Christiana Vardakou Blog Post about teaching natural dyeing in Soufli

In the beginning of August I was invited to visit Soufli, otherwise known as The Town of Silk. 

Soufli is in the North of Greece, in the Evros area, close to Turkey. It is known for the silk industry that flourished in the 19th century. 

I was invited there by Mr Tsiakiris who runs the Silk Tsiakiris company. He has been providing me with Greek silk and digitally printing my drawings and paintings on silk for my products this last year. His company is one of the oldest and largest silk businesses in Greece today. 

I went for two days, and had the opportunity to visit two of the four silk museums in the area. I also visited textile factories and workshops, saw the digital printing, dyeing and screen-printing facilities there as well as rooms filled with looms (both old and new) and I had the opportunity to see so much silk, fabrics, yarn, cocoons and the whole process of silk production. 

Mr Tsiakiris has opened a Silk Museum, called the Art of Silk Museum, in the centre of the town. It was the first museum I visited in Soufli. Marina showed us silk cocoons and explained the whole silk production process. She explained all the machinery that was used in the past, and the ones that are used today. 

It was very interesting to see a big collection of different types of looms, both industrial and domestic, from many countries in Europe. The museum also exhibits haberdashery items (such as silk yarns and threads), weaving equipment (such as shuttles), traditional costume and home decorations. 

I loved visiting the Tsiakiris textile factory and seeing all the machinery, how silk is spun, dyed, and woven. 

We also visited an old school, that has now been transformed into a learning space. Mr Tsiakiris has collected lots of floor-looms and he is hoping to teach hand-weaving to the community. There is also a garden where he is hoping to plant natural dye plants. 

Next stop was the Tzivre Silk Factory, which consists of 13 buildings and was constructed in 1909. The factory stopped all production in the 1960s. It now belongs to the Soufli municipality and hopefully will be transformed into a museum and centre of  textile arts. It was probably my favourite place in Soufli, even though abandoned, it is beautiful and there is so much potential. I am hoping that it will soon re-open. 

We also visited the "Brikas Mansion" which was built around 1890 by artisans from Prousa in Asia Minor (another city with a long silk tradition). The structure is unique to its kind, and one of the most impressive private buildings in Thrace. It's particular architectural form served the needs of silk farming and silkworm production as well as those of residence.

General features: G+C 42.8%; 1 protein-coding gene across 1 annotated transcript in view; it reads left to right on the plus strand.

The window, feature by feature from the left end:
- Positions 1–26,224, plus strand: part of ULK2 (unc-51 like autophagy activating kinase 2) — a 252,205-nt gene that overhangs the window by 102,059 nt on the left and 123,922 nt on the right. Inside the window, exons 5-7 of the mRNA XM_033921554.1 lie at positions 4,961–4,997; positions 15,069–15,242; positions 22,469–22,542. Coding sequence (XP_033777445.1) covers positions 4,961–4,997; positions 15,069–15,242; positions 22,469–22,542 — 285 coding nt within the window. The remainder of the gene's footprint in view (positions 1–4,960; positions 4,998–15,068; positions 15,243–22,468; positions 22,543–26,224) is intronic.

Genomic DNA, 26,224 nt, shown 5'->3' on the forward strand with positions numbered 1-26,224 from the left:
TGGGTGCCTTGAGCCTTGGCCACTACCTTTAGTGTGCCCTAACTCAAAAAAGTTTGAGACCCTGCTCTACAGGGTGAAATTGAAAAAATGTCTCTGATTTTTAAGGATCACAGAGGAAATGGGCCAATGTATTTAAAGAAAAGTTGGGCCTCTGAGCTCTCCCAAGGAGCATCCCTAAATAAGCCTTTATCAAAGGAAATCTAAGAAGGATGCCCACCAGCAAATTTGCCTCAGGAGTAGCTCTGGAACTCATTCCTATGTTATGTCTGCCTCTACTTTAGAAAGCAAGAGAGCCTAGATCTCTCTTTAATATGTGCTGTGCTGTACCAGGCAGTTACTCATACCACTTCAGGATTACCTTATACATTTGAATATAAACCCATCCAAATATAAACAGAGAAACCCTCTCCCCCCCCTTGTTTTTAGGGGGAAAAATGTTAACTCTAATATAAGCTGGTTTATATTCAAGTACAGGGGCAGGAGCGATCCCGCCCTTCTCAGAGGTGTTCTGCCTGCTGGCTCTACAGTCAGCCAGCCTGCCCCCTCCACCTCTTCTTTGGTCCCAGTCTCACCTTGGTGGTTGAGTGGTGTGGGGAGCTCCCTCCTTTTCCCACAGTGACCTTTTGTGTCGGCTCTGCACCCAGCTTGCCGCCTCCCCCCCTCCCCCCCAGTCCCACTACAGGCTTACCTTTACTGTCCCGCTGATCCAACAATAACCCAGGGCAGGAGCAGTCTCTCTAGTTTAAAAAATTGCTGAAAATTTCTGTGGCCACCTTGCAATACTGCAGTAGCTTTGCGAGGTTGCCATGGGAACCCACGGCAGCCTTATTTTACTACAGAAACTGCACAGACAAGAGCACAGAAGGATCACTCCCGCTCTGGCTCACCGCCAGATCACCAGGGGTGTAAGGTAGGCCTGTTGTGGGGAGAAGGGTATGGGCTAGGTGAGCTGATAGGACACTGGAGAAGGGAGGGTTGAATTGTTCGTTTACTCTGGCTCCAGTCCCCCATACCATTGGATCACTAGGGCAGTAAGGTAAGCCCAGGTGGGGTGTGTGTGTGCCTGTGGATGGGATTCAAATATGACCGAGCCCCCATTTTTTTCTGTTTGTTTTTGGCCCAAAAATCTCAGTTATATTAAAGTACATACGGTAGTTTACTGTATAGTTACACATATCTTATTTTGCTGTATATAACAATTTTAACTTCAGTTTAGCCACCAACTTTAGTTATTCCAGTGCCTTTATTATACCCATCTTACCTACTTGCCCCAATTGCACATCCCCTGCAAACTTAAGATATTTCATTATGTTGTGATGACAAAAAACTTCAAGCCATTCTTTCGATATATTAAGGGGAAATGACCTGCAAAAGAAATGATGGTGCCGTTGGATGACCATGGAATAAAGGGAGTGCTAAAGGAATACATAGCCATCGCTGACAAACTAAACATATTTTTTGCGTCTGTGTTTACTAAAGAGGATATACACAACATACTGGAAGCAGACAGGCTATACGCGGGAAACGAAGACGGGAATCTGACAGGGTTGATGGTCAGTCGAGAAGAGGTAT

The mansion has been donated by its owners to the municipality of Soufli, in order for it to be converted into a museum. Even though it was restored during the 90s, and was transformed into a museum in 2010, for some reason it is not open to the public which is a shame. There is a lot of information about the history of silk production in the area as well as the history of the town in general. There are beautiful textile and costume examples of different eras as well as photographs of how Soufli used to look like. I was very lucky to be able to visit this mansion. 

In September, I went back to Soufli for a few days, this time to teach two Natural Dyeing workshops. 

Students from the Konstfack - University of Arts, Crafts and Design and students from the Athens School of Fine Arts were visiting Soufli for a few days to learn about silk production and different textile techniques. 

After meeting Mr Tsiakiris in August, we decided to collaborate and I taught two Natural Dyeing Workshops to the art students that were visiting. It was an amazing experience and the first time I was teaching. After these workshops, I started hosting natural dyeing workshops in my studio in Athens too. 

In these two workshops I briefly talked about natural dyeing traditions in Greece and then explained the process of natural dyeing. We used four natural materials: Madder roots, elderberries, oak bark and marigold flowers. We used two mordants: Aluminium Acetate (which is what I use for protein based fabrics) and Iron Water.

Madder roots contain alizarin which is one of the most valuable red dye pigments ever known. Madder is one of the most ancient dyes in existence and can be traced back as far back as 3000BC. Madder was cultivated throughout Europe and the Middle East.

Greece had loads of madder and you can still find some in the North of Greece. Unfortunately now its not cultivated anymore, but apparently it still grows in the wild. 

One of the reasons why I love madder is that the colour possibilities are endless. From reds, to pinks, to browns, to oranges, corals and purples.